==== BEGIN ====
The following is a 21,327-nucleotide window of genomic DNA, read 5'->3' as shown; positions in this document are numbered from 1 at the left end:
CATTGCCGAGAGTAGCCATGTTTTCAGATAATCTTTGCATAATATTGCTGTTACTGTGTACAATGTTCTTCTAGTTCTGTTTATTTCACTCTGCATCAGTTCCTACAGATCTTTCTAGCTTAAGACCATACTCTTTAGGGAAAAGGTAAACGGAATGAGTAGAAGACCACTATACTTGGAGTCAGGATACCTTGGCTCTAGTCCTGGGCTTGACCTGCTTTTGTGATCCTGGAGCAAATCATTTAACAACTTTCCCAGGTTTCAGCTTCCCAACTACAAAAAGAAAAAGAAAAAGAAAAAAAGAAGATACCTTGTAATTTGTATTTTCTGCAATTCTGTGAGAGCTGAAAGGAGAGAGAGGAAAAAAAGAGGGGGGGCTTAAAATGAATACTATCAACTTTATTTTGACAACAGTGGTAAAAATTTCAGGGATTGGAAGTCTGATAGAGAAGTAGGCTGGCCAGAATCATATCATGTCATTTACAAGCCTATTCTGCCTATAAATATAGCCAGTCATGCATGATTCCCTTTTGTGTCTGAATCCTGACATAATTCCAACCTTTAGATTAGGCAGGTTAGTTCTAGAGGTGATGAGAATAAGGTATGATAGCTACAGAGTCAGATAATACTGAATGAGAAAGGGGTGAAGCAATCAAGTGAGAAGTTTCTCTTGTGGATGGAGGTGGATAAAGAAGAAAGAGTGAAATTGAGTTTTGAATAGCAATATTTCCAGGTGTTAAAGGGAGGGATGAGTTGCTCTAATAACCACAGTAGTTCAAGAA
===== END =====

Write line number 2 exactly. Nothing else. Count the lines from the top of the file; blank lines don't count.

CATTGCCGAGAGTAGCCATGTTTTCAGATAATCTTTGCATAATATTGCTGTTACTGTGTACAATGTTCTTCTAGTTCTGTTTATTTCACTCTGCATCAGTTCCTACAGATCTTTCTAGCTTAAGACCATACTCTTTAGGGAAAAGGTAAACGGAATGAGTAGAAGACCACTATACTTGGAGTCAGGATACCTTGGCTCTAGTCCTGGGCTTGACCTGCTTTTGTGATCCTGGAGCAAATCATTTAACAACTTTCCCAGGTTTCAGCTTCCCAACTACAAAAAGAAAAAGAAAAAGAAAAAAAGAAGATACCTTGTAATTTGTATTTTCTGCAATTCTGTGAGAGCTGAAAGGAGAGAGAGGAAAAAAAGAGGGGGGGCTTAAAATGAATACTATCAACTTTATTTTGACAACAGTGGTAAAAATTTCAGGGATTGGAAGTCTGATAGAGAAGTAGGCTGGCCAGAATCATATCATGTCATTTACAAGCCTATTCTGCCTATAAATATAGCCAGTCATGCATGATTCCCTTTTGTGTCTGAATCCTGACATAATTCCAACCTTTAGATTAGGCAGGTTAGTTCTAGAGGTGATGAGAATAAGGTATGATAGCTACAGAGTCAGATAATACTGAATGAGAAAGGGGTGAAGCAATCAAGTGAGAAGTTTCTCTTGTGGATGGAGGTGGATAAAGAAGAAAGAGTGAAATTGAGTTTTGAATAGCAATATTTCCAGGTGTTAAAGGGAGGGATGAGTTGCTCTAATAACCACAGTAGTTCAAGAA